Subtlenuance is one of those rare companies that continues to contribute to the landscape of Sydney’s independent theatre scene. Most companies start, produce and finish before a significant body of work or practice can be established. This is not the case of subtlenuance – and I can’t help but have the impression that there is a strong intention to continue making – and providing opportunities to young and emerging writers – opportunities that just don’t materialise outside of the tight machinery of larger institutions. And I can’t praise them enough for that – as I firmly believe that it takes an audience to make a writer.

And closed workshops, round table reads, concerned furrowed brows and scratching pencils can only develop a play and a playwright so far. What subtlenuance offers is a platform for growth – for experimentation and for failure. And unerringly, Daniela Giorgi and Paul Gilchrist put forward work – locally and via tours to encourage practical development of artists.

This project sees a slightly different process/brief in place:

“Everyone has childhood stories. They tell us who we were, who we are, and who we can become. With some of Sydney’s most exciting established and emerging artists we’re going to share these treasured tales – tales of humour and wonder, fear and loss. Created directly from the personal experiences of the actors, The Political Hearts of Children is a journey back to the lost land of childhood… What can we retrieve? What must we leave behind?”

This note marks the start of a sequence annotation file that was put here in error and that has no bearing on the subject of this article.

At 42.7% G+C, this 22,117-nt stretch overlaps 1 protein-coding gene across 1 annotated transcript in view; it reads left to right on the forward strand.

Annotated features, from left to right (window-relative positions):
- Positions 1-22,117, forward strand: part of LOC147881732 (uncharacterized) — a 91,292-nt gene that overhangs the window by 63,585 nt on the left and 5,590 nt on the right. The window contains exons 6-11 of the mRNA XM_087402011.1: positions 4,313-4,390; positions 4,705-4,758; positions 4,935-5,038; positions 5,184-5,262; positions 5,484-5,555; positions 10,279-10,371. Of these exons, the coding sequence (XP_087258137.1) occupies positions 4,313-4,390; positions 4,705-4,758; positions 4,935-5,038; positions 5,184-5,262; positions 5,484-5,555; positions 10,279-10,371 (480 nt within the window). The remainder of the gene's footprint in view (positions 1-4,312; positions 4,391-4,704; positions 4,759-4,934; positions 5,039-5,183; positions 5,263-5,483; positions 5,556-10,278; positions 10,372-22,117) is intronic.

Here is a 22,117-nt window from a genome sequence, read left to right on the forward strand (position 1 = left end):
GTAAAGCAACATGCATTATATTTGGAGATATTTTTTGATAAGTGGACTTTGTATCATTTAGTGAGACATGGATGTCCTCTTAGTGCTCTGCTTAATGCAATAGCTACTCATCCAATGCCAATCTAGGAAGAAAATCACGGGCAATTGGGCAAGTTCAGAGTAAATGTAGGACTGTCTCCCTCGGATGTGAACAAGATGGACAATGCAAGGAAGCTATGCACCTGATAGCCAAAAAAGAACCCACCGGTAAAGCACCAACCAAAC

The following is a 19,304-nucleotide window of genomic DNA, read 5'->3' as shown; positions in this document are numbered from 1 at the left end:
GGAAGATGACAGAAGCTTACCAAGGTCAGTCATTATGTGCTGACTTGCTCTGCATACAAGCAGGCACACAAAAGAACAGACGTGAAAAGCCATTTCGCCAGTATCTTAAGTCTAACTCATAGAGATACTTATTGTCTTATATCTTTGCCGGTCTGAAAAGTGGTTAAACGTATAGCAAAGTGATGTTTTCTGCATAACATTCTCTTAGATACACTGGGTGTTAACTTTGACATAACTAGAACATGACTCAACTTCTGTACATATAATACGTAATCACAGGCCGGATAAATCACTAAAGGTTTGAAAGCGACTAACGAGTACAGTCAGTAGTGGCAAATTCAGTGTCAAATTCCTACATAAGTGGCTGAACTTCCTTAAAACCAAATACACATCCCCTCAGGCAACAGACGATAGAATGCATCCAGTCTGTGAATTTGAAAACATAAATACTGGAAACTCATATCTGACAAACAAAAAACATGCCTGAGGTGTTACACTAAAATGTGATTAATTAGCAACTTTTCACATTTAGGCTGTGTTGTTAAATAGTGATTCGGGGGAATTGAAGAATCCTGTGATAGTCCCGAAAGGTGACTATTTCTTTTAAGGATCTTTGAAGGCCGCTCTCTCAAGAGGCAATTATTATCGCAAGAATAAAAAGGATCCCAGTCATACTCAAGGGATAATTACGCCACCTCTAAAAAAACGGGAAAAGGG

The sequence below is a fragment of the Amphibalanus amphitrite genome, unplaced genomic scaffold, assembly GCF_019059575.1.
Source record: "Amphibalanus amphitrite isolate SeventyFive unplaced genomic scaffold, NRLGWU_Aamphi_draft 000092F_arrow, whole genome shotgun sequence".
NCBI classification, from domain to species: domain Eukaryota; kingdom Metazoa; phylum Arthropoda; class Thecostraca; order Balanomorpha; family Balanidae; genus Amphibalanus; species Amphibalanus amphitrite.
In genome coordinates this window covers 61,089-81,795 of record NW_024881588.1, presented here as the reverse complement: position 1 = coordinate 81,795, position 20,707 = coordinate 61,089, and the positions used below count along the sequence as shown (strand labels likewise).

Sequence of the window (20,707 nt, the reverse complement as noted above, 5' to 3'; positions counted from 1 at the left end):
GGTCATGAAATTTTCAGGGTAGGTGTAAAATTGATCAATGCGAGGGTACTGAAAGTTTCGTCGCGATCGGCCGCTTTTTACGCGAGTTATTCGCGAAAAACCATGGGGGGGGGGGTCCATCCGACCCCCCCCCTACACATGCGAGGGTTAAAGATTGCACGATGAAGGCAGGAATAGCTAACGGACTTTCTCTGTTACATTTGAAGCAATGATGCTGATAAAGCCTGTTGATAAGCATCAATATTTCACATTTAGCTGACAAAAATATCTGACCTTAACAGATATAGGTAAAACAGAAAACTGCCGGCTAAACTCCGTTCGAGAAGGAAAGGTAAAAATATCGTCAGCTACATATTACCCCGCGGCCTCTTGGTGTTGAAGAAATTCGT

This angle is an interesting one, and to a certain degree the works are interesting: but then again when it comes to structured/written autobiography, the work is only as interesting as the view point, and only as dynamic as the writer. The three works which are more compelling in this suite are the stories of Mark Dessaix (written by Katie Pollock), Carla Nirella (written by Kimberly Lipschus) and James Balian (written by James Balian).

Why I have identified these stories is because I felt the performer had something brutal or difficult or penetrating to offer: a story which is more than an emotional catharsis or easy narrative. Stories which feel dangerous in the telling – because often when politics are most powerful it is when something is being risked: reputation. Love. Opinion. The words from these writers fit easily in the mouths of the actors: as a matter of fact. Most powerful was performance by James Balian – a story so simple and clear and comfortable in the telling, I felt compelled to listen. This was no major feat of actorly posturing, or writerly flourish. This was story in its most authentic and robust: robust in that it had survived the years of telling, and had been in an actively practiced memory.

Personal politics is about epic perspective or reasoning and where these particular pieces excelled was in what they shared outside of ma that could be comfortably shared over a dinner conversation. Suddenly I felt a greater sense of compassion or love, or understanding about someone other than myself – I was offered an opportunity into a different world, or heart, or experience. The fiery furnace and self possession of Mark Dessaix; the romantic nostalgia of Carla Nirella speaking Italian with her family; the guilty reflection of a small boy with a toothache in Iraq.

Politics is more than a formative moment. It is a life shaping philosophy that underpins a person’s way of contributing to and communicating with the world.